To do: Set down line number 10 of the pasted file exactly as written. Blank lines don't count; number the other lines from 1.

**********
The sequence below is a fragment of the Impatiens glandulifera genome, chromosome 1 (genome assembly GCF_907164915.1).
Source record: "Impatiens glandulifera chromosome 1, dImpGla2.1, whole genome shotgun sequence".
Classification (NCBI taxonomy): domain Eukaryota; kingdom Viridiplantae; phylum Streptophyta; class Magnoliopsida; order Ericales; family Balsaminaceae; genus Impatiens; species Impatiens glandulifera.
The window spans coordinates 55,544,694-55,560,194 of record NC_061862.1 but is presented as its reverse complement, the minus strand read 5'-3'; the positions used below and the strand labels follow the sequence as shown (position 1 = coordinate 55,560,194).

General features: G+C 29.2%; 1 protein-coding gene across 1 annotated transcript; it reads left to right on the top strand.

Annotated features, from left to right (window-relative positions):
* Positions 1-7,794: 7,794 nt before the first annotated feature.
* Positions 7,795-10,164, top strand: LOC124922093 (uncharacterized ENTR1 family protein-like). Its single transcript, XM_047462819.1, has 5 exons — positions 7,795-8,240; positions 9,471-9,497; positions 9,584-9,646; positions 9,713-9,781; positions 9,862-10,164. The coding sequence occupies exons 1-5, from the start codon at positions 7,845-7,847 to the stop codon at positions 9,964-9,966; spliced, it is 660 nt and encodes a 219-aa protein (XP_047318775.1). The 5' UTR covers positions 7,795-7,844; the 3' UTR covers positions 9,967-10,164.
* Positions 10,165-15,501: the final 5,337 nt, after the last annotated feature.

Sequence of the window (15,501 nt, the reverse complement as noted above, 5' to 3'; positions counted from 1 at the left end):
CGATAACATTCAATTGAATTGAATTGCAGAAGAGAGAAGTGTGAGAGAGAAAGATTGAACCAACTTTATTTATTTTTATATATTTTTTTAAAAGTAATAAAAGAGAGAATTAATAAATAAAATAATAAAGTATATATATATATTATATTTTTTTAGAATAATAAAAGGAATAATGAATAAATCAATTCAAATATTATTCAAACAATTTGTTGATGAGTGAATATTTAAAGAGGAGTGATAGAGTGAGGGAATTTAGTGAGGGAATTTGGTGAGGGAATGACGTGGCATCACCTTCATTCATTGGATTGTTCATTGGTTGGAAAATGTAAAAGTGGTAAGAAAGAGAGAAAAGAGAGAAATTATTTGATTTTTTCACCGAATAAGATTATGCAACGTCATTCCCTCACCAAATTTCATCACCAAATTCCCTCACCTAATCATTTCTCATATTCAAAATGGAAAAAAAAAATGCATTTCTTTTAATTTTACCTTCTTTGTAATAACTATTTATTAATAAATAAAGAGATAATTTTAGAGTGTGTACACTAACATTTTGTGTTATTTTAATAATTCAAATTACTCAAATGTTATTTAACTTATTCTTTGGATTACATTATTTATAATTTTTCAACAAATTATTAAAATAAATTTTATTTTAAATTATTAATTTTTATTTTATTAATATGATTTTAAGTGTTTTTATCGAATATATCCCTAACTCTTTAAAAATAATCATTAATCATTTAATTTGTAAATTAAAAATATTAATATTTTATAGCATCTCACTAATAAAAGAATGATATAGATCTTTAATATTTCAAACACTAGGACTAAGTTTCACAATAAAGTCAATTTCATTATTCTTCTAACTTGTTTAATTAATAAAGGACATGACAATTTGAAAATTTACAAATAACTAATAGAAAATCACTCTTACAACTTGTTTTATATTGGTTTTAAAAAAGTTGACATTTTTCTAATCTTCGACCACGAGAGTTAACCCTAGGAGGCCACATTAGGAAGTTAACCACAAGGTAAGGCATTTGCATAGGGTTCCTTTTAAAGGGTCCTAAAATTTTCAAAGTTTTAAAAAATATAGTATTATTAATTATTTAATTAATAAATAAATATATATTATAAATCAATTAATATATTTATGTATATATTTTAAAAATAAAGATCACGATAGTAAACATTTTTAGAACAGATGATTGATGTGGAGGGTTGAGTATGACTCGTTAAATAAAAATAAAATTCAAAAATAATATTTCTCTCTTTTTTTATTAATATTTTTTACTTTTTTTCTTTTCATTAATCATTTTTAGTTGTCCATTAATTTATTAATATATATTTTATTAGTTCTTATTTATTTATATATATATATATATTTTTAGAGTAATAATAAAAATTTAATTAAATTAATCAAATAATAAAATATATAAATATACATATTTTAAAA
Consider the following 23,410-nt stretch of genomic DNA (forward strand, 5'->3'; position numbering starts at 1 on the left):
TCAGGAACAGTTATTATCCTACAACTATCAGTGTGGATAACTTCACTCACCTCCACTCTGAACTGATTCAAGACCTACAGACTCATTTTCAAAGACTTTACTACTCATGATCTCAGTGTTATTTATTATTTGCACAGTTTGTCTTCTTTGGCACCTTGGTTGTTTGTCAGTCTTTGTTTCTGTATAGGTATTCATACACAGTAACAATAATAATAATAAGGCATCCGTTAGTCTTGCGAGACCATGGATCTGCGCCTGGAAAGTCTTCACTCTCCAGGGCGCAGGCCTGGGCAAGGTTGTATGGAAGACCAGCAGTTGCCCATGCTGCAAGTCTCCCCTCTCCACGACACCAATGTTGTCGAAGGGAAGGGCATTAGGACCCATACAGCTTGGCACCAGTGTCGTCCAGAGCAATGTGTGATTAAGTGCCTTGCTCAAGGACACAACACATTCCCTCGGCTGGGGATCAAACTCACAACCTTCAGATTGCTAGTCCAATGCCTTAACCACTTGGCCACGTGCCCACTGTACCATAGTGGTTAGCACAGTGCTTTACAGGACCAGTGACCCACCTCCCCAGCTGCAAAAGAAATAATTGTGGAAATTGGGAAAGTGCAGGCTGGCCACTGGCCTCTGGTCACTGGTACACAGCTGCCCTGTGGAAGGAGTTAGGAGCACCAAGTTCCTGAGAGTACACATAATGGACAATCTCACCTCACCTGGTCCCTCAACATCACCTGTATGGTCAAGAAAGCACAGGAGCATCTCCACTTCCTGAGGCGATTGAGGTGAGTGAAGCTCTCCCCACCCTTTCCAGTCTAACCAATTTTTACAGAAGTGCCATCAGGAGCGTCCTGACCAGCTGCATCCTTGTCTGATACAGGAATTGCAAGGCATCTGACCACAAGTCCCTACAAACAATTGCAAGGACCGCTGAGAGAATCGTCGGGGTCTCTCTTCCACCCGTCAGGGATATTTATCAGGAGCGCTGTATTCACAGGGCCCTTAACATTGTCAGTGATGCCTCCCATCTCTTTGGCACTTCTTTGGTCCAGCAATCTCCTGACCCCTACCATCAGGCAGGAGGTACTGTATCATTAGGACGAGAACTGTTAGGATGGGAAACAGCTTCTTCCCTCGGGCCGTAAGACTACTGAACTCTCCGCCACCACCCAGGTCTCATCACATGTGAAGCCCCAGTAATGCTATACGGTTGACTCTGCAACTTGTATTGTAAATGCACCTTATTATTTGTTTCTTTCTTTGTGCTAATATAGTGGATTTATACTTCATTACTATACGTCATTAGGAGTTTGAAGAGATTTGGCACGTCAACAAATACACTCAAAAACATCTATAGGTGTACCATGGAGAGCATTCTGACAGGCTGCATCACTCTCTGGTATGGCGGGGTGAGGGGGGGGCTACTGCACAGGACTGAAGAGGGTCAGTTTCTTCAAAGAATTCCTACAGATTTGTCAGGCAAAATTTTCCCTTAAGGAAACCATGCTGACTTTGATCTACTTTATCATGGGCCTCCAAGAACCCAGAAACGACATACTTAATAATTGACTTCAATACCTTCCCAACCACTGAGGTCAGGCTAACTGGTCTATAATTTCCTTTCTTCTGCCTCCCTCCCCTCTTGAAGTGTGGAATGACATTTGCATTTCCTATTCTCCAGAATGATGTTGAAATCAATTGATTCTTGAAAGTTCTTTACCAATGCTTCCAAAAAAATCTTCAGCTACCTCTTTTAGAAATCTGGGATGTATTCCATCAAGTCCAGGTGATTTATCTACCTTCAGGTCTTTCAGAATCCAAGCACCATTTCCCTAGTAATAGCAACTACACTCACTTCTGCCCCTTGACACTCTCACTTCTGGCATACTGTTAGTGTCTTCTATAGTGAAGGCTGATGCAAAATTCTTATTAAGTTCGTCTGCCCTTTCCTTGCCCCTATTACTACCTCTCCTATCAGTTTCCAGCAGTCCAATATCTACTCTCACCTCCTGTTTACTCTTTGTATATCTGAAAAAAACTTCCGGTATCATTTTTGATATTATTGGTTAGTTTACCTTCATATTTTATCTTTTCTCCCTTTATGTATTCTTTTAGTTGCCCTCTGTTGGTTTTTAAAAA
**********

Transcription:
Sequence of the window (15,501 nt, the reverse complement as noted above, 5' to 3'; positions counted from 1 at the left end):